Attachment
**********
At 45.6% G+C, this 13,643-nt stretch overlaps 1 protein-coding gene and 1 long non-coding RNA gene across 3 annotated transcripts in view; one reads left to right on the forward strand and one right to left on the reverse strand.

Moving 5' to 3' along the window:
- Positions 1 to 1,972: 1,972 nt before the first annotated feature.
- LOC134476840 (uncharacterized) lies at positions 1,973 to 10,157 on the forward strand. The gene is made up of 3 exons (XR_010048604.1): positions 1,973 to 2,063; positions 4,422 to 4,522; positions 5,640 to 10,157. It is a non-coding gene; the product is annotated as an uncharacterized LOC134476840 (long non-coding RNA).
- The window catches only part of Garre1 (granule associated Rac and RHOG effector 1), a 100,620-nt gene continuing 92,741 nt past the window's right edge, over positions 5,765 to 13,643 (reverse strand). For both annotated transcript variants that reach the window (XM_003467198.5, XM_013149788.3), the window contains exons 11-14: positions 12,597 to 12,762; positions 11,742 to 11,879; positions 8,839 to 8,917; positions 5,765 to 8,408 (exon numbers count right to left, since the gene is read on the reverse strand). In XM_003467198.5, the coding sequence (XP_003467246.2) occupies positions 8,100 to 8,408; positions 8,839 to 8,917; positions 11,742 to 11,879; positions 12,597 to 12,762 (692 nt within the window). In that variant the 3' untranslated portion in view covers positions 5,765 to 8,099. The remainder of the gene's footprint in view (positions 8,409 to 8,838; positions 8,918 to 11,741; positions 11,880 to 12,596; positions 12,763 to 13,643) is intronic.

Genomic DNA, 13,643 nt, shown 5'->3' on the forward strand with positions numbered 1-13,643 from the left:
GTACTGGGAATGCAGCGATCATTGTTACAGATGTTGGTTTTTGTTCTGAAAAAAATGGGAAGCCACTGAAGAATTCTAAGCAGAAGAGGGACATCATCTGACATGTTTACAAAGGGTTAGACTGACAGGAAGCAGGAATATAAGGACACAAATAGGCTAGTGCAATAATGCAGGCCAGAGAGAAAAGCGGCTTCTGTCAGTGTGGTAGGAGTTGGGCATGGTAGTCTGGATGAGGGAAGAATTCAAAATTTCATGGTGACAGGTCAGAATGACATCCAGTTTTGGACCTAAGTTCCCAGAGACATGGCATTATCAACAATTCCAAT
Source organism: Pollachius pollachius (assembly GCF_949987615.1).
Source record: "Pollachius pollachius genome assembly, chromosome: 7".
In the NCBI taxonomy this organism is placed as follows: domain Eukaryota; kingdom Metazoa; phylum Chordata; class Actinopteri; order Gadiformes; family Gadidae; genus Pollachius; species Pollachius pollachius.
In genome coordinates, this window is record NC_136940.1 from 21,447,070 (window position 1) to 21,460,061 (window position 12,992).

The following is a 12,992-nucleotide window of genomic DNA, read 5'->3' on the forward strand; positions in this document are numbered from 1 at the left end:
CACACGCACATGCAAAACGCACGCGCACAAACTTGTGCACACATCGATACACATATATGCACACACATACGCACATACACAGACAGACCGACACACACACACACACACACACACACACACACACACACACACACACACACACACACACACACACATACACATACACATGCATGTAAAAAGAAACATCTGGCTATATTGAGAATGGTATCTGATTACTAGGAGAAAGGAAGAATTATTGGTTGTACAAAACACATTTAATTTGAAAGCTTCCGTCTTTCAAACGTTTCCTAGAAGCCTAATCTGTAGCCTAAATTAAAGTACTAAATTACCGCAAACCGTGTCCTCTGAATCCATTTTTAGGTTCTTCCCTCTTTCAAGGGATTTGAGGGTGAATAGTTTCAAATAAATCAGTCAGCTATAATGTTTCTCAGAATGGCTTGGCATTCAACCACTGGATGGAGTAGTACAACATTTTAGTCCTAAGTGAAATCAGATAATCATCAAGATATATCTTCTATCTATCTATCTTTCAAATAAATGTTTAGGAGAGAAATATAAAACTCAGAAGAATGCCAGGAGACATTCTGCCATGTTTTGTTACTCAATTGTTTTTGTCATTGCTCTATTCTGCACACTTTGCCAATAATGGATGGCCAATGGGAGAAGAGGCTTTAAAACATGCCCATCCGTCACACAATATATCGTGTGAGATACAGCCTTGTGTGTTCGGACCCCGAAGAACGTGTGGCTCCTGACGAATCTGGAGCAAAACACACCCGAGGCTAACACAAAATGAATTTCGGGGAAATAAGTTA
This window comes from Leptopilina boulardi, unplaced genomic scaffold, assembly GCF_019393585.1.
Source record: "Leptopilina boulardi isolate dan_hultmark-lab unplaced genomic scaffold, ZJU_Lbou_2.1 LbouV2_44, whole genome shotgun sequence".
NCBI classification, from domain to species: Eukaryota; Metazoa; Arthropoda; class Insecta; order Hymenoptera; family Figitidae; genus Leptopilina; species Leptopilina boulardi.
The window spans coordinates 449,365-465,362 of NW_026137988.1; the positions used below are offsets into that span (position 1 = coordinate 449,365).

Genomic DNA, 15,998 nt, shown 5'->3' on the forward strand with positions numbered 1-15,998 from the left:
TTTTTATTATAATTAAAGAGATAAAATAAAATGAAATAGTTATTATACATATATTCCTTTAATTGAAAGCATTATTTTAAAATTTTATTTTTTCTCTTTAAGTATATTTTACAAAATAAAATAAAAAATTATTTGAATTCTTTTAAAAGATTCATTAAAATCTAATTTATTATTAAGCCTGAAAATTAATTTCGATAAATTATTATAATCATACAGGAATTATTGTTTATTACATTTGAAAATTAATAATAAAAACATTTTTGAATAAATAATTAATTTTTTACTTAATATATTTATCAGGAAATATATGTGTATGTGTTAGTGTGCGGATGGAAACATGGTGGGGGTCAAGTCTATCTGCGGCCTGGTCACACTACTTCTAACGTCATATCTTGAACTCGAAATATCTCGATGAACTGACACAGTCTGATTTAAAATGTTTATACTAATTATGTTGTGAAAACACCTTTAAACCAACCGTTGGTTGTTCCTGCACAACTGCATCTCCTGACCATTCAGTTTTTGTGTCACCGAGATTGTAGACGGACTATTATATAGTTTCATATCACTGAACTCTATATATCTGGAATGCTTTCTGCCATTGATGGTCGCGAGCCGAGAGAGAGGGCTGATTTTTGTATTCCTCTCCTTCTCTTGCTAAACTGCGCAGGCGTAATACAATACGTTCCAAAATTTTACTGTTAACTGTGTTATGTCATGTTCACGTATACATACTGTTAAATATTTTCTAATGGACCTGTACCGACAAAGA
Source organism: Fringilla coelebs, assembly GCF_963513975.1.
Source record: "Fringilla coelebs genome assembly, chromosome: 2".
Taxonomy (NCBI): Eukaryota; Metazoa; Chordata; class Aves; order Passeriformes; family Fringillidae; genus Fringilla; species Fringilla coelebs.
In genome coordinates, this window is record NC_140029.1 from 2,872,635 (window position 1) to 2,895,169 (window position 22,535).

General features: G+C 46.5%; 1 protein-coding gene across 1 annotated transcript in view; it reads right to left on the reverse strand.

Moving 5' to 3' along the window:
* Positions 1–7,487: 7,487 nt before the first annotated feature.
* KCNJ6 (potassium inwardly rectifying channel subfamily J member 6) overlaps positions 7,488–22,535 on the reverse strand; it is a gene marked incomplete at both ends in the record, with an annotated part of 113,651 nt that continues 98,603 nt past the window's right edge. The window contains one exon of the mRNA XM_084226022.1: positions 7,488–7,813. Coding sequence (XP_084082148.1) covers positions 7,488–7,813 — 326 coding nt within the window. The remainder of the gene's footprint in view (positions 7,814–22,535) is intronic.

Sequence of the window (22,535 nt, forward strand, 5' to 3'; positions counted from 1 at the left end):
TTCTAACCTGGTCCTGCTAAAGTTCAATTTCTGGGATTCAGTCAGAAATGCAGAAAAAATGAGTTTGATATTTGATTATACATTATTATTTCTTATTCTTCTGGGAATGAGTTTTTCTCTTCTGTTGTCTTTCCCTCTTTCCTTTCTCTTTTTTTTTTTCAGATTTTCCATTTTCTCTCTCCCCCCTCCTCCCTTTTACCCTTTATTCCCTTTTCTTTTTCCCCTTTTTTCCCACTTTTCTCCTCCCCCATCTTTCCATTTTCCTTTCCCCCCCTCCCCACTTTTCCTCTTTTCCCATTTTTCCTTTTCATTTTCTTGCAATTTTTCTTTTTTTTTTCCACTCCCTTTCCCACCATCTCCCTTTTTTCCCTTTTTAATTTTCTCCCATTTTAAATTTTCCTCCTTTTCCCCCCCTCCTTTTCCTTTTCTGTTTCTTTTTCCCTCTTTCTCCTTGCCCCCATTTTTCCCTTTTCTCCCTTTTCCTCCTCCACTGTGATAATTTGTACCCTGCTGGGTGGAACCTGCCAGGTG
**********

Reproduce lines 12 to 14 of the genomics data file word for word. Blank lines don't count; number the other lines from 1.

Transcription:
The following is a 12,992-nucleotide window of genomic DNA, read 5'->3' on the forward strand; positions in this document are numbered from 1 at the left end:
CACACGCACATGCAAAACGCACGCGCACAAACTTGTGCACACATCGATACACATATATGCACACACATACGCACATACACAGACAGACCGACACACACACACACACACACACACACACACACACACACACACACACACACACACACACACACACATACACATACACATGCATGTAAAAAGAAACATCTGGCTATATTGAGAATGGTATCTGATTACTAGGAGAAAGGAAGAATTATTGGTTGTACAAAACACATTTAATTTGAAAGCTTCCGTCTTTCAAACGTTTCCTAGAAGCCTAATCTGTAGCCTAAATTAAAGTACTAAATTACCGCAAACCGTGTCCTCTGAATCCATTTTTAGGTTCTTCCCTCTTTCAAGGGATTTGAGGGTGAATAGTTTCAAATAAATCAGTCAGCTATAATGTTTCTCAGAATGGCTTGGCATTCAACCACTGGATGGAGTAGTACAACATTTTAGTCCTAAGTGAAATCAGATAATCATCAAGATATATCTTCTATCTATCTATCTTTCAAATAAATGTTTAGGAGAGAAATATAAAACTCAGAAGAATGCCAGGAGACATTCTGCCATGTTTTGTTACTCAATTGTTTTTGTCATTGCTCTATTCTGCACACTTTGCCAATAATGGATGGCCAATGGGAGAAGAGGCTTTAAAACATGCCCATCCGTCACACAATATATCGTGTGAGATACAGCCTTGTGTGTTCGGACCCCGAAGAACGTGTGGCTCCTGACGAATCTGGAGCAAAACACACCCGAGGCTAACACAAAATGAATTTCGGGGAAATAAGTTA
This window comes from Leptopilina boulardi, unplaced genomic scaffold, assembly GCF_019393585.1.